Introducing an Enum choice field for Django

Motivation

In a lot of Django projects, we use choice fields.

A typical model may look like this:

class SomeModelWithChoices(models.Model):
    OK = 'ok'
    PENDING = 'pending'
    FAILED = 'failed'

    CHOICES = (
        (OK, 'Ok'),
        (PENDING, 'Pending'),
        (FAILED, 'Failed'),
    )

    status = models.CharField(max_length=255, choices=CHOICES, default=PENDING)

Usually, the human-readable part is constructed on the frontend, so we just get rid of it:

class SomeModelWithChoices(models.Model):
    OK = 'ok'
    PENDING = 'pending'
    FAILED = 'failed'

    CHOICES = (
        (OK, OK),
        (PENDING, PENDING),
        (FAILED, FAILED),
    )

    status = models.CharField(max_length=255, choices=CHOICES, default=PENDING)

That’s fine.

Where things start to get messy is if we have more than 1 choice field in a model.

For example:

class SomeModelWithChoices(models.Model):
    OK = 'ok'
    PENDING = 'pending'
    FAILED = 'failed'

    CHOICES_A = (
        (OK, OK),
        (PENDING, PENDING),
        (FAILED, FAILED),
    )

    WAITING = 'waiting'
    CANCELLED = 'cancelled'
    READY = 'ready'

    CHOICES_B = (
        (WAITING, WAITING),
        (CANCELLED, CANCELLED),
        (READY, READY),
    )

    status_A = models.CharField(max_length=255, choices=CHOICES_A, default=PENDING)
    status_B = models.CharField(max_length=255, choices=CHOICES_B, default=WAITING)

Even with 2 choice fields, this becomes unreadable.

So the natural progression is to extract constants & add small layer of abstraction:

def get_choices(constants_class: Any) -> List[Tuple[str, str]]:
    return [
        (value, value)
        for key, value in vars(constants_class).items()
        if not key.startswith('__')
    ]


class StatusAConstants:
    OK = 'ok'
    PENDING = 'pending'
    FAILED = 'failed'


class StatusBConstants:
    WAITING = 'waiting'
    CANCELLED = 'cancelled'
    READY = 'ready'


class SomeModelWithChoices(models.Model):
    status_A = models.CharField(
        max_length=255,
        choices=get_choices(StatusAConstants),
        default=StatusAConstants.PENDING
    )
    status_B = models.CharField(
        max_length=255,
        choices=get_choices(StatusBConstants),
        default=StatusBConstants.WAITING
    )

Few things we noticed with this approach:

  • We always specify max_length=255 and don’t actually count the proper max length.
  • If we want to iterate over all possible constant choices, we need to use get_choices again.
  • We are replicating Enums & Python has enum.Enum.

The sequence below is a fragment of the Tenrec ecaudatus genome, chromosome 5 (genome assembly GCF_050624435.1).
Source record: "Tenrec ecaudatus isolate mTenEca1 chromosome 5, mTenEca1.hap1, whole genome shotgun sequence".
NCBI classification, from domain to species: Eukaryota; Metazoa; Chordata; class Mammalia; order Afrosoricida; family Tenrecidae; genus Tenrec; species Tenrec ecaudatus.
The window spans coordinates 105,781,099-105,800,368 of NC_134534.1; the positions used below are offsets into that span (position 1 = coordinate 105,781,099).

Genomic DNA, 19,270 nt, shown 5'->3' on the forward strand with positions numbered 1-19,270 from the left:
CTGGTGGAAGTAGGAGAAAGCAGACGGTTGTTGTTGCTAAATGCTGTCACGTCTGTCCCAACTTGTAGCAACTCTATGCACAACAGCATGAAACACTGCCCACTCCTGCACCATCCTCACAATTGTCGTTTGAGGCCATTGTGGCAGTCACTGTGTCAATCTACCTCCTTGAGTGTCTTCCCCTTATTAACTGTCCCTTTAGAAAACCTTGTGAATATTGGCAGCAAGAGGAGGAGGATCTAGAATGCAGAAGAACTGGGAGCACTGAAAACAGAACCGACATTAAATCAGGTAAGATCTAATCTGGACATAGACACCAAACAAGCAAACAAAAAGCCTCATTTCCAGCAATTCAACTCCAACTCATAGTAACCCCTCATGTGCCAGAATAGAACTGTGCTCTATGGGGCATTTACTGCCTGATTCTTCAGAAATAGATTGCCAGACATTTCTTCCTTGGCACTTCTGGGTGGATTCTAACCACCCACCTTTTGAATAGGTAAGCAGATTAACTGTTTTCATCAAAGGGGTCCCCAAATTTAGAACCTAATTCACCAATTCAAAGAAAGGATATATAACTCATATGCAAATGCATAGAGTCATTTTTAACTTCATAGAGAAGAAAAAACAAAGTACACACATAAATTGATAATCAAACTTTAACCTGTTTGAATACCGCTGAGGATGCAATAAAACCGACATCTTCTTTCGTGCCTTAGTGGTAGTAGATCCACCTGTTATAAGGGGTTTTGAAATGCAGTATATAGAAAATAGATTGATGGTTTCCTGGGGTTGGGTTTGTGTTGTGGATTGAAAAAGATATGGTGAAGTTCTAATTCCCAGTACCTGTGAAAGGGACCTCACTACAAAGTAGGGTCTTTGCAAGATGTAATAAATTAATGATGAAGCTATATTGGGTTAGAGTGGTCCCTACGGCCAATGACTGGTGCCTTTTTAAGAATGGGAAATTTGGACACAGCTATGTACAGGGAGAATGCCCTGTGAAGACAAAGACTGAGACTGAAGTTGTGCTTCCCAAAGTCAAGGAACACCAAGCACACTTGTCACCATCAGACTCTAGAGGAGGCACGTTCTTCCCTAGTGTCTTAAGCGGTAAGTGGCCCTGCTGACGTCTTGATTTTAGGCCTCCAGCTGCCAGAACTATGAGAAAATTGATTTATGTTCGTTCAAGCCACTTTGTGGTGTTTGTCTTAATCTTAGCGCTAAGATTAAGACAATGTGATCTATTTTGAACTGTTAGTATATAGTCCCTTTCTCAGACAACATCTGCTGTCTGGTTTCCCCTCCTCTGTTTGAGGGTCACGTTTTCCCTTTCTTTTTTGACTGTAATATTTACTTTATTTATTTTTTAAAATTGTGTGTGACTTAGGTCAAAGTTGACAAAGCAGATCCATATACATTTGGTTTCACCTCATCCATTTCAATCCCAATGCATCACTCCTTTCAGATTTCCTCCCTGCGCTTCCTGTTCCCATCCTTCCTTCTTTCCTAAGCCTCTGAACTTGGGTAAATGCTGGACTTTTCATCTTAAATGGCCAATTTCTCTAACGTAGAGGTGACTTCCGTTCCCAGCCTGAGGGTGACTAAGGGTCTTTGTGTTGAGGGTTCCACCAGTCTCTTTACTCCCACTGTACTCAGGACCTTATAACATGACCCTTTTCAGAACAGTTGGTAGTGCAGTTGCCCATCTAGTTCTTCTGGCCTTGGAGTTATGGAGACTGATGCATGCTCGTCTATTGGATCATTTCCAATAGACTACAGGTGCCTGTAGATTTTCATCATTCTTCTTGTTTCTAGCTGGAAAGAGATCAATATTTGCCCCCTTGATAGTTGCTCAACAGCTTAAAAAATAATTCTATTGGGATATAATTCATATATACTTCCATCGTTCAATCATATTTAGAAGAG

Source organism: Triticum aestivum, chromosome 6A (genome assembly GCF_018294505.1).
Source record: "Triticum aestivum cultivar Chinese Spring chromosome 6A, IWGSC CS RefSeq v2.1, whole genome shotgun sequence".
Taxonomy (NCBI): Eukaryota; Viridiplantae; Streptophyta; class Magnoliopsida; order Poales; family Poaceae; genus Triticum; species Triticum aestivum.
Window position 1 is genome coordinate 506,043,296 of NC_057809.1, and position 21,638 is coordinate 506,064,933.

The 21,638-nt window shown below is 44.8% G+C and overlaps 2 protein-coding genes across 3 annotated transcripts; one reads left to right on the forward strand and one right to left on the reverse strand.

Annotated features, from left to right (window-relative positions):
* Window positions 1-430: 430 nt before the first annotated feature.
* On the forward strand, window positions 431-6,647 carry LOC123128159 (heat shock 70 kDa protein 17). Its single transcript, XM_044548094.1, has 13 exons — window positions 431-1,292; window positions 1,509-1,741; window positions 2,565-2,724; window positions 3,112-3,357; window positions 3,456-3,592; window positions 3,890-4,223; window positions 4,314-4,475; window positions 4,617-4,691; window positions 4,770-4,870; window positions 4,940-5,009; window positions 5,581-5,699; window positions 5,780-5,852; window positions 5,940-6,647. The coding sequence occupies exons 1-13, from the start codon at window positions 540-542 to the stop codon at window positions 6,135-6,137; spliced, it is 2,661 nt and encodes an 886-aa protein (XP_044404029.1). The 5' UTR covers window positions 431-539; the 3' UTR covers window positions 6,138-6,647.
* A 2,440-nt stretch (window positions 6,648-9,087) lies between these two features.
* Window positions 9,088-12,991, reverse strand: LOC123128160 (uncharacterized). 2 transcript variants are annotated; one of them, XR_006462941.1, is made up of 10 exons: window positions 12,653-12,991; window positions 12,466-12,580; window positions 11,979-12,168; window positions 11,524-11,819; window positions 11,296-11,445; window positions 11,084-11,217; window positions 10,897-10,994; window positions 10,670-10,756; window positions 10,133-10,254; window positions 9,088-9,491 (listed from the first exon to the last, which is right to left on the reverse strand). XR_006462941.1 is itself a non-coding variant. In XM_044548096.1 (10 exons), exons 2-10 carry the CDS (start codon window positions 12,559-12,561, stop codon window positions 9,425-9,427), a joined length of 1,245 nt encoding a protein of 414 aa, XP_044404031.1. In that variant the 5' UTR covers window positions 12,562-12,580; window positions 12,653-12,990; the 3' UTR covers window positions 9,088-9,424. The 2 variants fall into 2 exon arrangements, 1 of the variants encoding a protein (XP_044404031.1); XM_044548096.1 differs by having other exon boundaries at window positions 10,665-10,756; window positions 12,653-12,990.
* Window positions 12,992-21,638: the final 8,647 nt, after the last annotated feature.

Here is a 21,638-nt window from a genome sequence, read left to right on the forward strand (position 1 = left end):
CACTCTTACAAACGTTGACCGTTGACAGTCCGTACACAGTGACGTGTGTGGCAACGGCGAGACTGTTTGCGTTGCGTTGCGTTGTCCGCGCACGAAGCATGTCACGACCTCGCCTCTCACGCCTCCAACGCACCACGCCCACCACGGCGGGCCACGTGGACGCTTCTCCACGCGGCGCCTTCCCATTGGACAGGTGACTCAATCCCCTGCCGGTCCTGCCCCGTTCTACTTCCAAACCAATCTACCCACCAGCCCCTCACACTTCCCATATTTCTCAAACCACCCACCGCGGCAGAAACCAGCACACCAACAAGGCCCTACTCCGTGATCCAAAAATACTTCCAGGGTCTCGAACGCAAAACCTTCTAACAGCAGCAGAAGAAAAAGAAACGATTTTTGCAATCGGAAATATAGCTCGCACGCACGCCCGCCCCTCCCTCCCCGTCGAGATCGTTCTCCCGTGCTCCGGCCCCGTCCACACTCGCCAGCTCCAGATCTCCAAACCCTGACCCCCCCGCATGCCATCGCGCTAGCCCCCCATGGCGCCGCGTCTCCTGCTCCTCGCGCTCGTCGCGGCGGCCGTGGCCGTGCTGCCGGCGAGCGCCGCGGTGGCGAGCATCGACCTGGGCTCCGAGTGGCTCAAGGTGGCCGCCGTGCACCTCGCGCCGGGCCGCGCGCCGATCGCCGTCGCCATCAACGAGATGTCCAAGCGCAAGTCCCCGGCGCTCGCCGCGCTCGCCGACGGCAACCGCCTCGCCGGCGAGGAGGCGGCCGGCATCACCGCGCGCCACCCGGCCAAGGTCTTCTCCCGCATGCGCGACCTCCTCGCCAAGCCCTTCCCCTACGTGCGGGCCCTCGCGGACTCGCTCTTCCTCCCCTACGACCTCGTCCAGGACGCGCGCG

So why not build something that uses Enums? Well, we did just that.

We created a small layer on top of models.CharField with choices, which uses Python’s enum.Enum as a source.

Here’s the example above, using the EnumChoiceField:

class StatusAEnum(Enum):
    OK = 'ok'
    PENDING = 'pending'
    FAILED = 'failed'


class StatusBEnum(Enum):
    WAITING = 'waiting'
    CANCELLED = 'cancelled'
    READY = 'ready'


class SomeModelWithChoices(models.Model):
    status_A = EnumChoiceField(
        StatusAEnum,
        default=StatusAEnum.PENDING
    )
    status_B = EnumChoiceField(
        StatusBEnum,
        default=StatusBEnum.WAITING
    )

2 quick wins:

  • max_length is calculated automatically, taking the longest value.
  • We don’t need the get_choices util every time we have to iterate over all enum values.

Dogfooding

One very important thing that we decided to do for our open source projects is to dog food them.

Or in other words – use them as much as possible. This will force us to fix bugs & provide better support for everything we release.

We are currently going through our projects & integrating django-enum-choices, which actually led us to solving few very interesting cases.

Technical details

As mentioned, we faced interesting challenges, while developing the library.

Vasil Slavov, who did the majority of the work on the library, will follow up with a blog article explaining everything in more details.

Until then, check the examples in the GitHub repo & also consider using this in your projects.

As always, feedback is welcomed!

Open source

As mentioned in our previous open source article, we want to be active on all 3 fronts:

  • Supporting open source libraries we use.
  • Contributing to open source libraries we use.
  • Producing open source from our daily work.

This is a step towards one of the fronts. More – coming soon.

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